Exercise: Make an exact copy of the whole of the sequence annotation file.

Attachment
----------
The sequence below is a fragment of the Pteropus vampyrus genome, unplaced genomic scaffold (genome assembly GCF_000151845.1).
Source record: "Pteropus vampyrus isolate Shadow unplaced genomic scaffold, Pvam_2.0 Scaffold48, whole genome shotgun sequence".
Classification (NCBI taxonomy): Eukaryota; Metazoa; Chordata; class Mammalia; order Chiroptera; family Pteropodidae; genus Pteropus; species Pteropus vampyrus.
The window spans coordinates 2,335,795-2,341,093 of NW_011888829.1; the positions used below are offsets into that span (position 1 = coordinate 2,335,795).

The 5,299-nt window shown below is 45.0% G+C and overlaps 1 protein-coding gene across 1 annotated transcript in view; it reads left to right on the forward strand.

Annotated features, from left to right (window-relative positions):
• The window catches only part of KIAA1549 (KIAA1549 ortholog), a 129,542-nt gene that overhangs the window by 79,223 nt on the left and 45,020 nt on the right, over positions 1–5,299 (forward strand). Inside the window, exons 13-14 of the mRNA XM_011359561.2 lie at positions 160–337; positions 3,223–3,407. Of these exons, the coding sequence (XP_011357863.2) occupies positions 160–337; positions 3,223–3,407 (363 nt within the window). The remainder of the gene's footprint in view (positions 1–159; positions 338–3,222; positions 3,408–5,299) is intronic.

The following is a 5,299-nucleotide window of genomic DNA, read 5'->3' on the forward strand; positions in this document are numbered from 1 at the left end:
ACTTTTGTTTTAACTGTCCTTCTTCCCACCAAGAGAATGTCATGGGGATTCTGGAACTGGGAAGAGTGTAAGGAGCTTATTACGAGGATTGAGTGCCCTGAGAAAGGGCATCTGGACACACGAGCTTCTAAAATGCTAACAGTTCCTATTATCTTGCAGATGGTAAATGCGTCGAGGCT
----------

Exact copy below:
The sequence below is a fragment of the Pteropus vampyrus genome, unplaced genomic scaffold (genome assembly GCF_000151845.1).
Source record: "Pteropus vampyrus isolate Shadow unplaced genomic scaffold, Pvam_2.0 Scaffold48, whole genome shotgun sequence".
Classification (NCBI taxonomy): Eukaryota; Metazoa; Chordata; class Mammalia; order Chiroptera; family Pteropodidae; genus Pteropus; species Pteropus vampyrus.
The window spans coordinates 2,335,795-2,341,093 of NW_011888829.1; the positions used below are offsets into that span (position 1 = coordinate 2,335,795).

The 5,299-nt window shown below is 45.0% G+C and overlaps 1 protein-coding gene across 1 annotated transcript in view; it reads left to right on the forward strand.

Annotated features, from left to right (window-relative positions):
• The window catches only part of KIAA1549 (KIAA1549 ortholog), a 129,542-nt gene that overhangs the window by 79,223 nt on the left and 45,020 nt on the right, over positions 1–5,299 (forward strand). Inside the window, exons 13-14 of the mRNA XM_011359561.2 lie at positions 160–337; positions 3,223–3,407. Of these exons, the coding sequence (XP_011357863.2) occupies positions 160–337; positions 3,223–3,407 (363 nt within the window). The remainder of the gene's footprint in view (positions 1–159; positions 338–3,222; positions 3,408–5,299) is intronic.

The following is a 5,299-nucleotide window of genomic DNA, read 5'->3' on the forward strand; positions in this document are numbered from 1 at the left end:
ACTTTTGTTTTAACTGTCCTTCTTCCCACCAAGAGAATGTCATGGGGATTCTGGAACTGGGAAGAGTGTAAGGAGCTTATTACGAGGATTGAGTGCCCTGAGAAAGGGCATCTGGACACACGAGCTTCTAAAATGCTAACAGTTCCTATTATCTTGCAGATGGTAAATGCGTCGAGGCT